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What customers should know before going to a '5-star' approved business

This Colorado program allows restaurants in "Level Red" counties to open dining rooms and gives more capacity to other businesses. Dougco will apply Friday.

DENVER — Businesses that rely on indoor service may soon be allowed more customers.

The state has finalized the requirements counties must meet to be given a "5 Star State Certification Program" variance.

This Colorado program would allow restaurants in "Level Red" counties to open up dining rooms and would give additional capacity to gyms, fitness centers, indoor event centers and any business that qualifies.

Once a county is approved for the variance, businesses can apply to the county to be given flexibility on indoor capacity.

Under "Level Red," restaurants have to close the dining rooms. If a restaurant gets deemed "5 Star" status, it would be able to operate under the next loosest level, "Level Orange."

Under "Level Orange," restaurants are allowed 25% capacity, up to 50 people.

However, if you want to be one of the customers inside one of these businesses, you'll have to give up some privacy.

Customers will be required to be screened for symptoms, leave their name and contact information for contact tracing purposes, and the restaurant has to record where they sat.

"Douglas County will be applying on Friday for the '5 Star' variance program," said Douglas County Commissioner Lora Thomas.

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The county will apply Friday. It could take three to 10 days for the state to approve the application. In the meantime, the county can start inspecting businesses to have them qualified once the county is approved.

"Our main priority is going to be driven toward restaurants, and then after that event venues, and then after that other businesses because those restaurants and event venues have had the most negative effects," said Douglas County Facilities Director Tim Hallmark.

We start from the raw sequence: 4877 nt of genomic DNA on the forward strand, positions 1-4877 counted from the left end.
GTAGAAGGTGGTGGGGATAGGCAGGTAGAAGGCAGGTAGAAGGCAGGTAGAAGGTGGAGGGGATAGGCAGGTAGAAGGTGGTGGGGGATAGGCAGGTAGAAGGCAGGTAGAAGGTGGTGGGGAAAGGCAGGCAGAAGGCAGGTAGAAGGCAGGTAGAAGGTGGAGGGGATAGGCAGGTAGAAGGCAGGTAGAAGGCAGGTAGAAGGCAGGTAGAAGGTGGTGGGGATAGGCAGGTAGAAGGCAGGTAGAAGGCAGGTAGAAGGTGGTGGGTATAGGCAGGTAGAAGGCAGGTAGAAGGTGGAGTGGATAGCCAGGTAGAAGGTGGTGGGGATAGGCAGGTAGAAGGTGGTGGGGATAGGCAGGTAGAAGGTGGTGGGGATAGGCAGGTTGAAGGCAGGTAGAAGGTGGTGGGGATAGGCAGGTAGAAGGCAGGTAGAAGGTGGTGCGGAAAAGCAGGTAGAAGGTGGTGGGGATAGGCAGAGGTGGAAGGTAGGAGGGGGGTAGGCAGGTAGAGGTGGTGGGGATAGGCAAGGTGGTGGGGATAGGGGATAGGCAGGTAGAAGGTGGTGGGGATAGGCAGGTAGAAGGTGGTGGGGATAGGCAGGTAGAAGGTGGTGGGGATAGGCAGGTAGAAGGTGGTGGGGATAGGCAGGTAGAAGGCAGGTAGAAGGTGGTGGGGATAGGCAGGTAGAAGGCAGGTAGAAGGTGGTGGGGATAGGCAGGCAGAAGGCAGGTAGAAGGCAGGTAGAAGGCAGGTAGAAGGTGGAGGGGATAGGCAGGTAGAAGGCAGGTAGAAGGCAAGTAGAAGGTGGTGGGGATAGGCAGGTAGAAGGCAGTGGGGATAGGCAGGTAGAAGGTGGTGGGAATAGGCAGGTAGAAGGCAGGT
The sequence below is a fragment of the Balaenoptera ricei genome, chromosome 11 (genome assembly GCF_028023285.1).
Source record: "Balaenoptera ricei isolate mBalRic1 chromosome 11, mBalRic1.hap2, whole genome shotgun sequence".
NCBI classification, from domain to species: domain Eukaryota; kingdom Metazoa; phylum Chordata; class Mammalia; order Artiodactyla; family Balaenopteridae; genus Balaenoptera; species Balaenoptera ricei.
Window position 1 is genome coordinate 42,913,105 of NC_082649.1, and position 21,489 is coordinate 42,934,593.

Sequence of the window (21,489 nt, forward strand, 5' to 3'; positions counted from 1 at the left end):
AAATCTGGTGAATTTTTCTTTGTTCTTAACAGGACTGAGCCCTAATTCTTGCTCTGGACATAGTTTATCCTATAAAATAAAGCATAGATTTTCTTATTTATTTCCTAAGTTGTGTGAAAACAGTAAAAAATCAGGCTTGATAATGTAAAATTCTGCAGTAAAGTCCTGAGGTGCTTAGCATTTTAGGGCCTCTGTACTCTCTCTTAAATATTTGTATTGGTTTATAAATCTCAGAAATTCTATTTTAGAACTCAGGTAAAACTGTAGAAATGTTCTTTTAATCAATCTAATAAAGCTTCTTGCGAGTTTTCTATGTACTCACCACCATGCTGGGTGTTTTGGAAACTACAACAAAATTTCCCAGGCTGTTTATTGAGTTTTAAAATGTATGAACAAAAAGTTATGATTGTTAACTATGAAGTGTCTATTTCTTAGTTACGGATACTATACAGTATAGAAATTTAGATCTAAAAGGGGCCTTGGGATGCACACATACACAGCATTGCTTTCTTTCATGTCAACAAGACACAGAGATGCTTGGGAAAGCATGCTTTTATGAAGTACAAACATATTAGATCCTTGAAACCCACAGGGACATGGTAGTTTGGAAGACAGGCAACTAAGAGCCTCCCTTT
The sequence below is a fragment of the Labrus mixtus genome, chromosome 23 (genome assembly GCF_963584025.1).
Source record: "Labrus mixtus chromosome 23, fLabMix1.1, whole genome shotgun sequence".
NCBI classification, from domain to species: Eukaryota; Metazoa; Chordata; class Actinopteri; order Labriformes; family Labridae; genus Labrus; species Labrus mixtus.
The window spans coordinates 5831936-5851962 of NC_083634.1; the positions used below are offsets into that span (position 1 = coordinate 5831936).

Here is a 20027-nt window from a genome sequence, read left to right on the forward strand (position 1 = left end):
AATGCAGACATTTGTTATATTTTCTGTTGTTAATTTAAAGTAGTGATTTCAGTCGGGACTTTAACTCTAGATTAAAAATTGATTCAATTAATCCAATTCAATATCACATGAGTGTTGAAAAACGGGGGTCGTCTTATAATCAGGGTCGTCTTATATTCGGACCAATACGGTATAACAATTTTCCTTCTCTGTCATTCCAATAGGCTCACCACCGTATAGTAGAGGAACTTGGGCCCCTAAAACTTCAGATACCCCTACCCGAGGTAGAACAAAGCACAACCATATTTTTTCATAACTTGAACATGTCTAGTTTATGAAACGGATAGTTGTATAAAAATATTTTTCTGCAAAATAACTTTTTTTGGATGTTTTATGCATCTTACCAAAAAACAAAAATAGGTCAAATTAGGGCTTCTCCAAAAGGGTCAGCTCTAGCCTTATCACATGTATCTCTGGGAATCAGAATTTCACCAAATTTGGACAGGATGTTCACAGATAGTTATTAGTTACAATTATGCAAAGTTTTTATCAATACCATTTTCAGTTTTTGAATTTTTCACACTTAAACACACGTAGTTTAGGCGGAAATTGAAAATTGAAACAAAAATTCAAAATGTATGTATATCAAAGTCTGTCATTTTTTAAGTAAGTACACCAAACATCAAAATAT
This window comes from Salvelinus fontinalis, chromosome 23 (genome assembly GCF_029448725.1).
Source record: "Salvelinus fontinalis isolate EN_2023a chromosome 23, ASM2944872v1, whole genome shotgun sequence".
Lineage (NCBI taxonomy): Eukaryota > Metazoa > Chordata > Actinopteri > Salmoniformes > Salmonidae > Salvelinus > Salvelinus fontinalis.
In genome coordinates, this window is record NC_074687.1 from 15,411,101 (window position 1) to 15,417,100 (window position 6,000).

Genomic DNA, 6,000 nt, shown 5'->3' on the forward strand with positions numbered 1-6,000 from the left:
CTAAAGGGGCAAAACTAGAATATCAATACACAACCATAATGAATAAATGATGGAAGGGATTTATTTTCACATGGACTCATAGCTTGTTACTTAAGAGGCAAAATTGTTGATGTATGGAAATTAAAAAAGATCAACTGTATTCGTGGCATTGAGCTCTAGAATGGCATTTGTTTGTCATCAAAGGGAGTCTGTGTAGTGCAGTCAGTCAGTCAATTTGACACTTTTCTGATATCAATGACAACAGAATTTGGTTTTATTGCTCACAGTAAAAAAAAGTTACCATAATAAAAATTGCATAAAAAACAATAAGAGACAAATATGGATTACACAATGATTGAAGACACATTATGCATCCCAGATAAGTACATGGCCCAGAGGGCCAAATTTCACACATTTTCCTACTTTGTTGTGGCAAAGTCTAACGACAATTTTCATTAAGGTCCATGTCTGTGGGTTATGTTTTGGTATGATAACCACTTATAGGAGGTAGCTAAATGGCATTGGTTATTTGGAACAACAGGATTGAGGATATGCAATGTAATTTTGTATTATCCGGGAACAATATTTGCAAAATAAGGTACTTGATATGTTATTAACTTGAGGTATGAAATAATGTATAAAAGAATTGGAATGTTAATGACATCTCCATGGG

To apply, the county must detail how it plans to enforce the rules and how it will handle complaints about compliance.

Counties must also get signature approval from the local health department, local hospitals, commissioners, as well as the sheriff and/or police chief.

In a bit of irony, Douglas County must get approval from the Tri-County Health Department. Earlier this year, the commissioners briefly considered creating its own Board of Health to make decisions instead of being bound by Tri-County's board decision.

"We have staff working with Tri-County Health because we need Tri-County Health to sign off on our project, and they have been with us all along in this process," said Thomas.

Next with Kyle Clark reached out to the Weld County Commissioners to see if they would be putting on paper an explanation of how they would enforce the "5 Star" rules since commissioners have said restrictions put in place by the state should be enforced by the state.

A spokeswoman for the Weld County Commissioners said that Weld County has no plans to apply for the variance.

For counties currently in "Level Red," they must meet three criteria before their applications will be considered for approval:

  • Two-week decline in cases
  • Two-week decline in hospitalizations
  • Declining positivity rate over two weeks OR less than 10% positivity rate

Boulder County, for example, announced on Thursday, that it is currently not eligible to apply for "5 Star" status because the county only has 12 days of declining hospitalizations.

Another caveat in the program is that businesses are ineligible if they have been cited for noncompliance of a public health order in the past.

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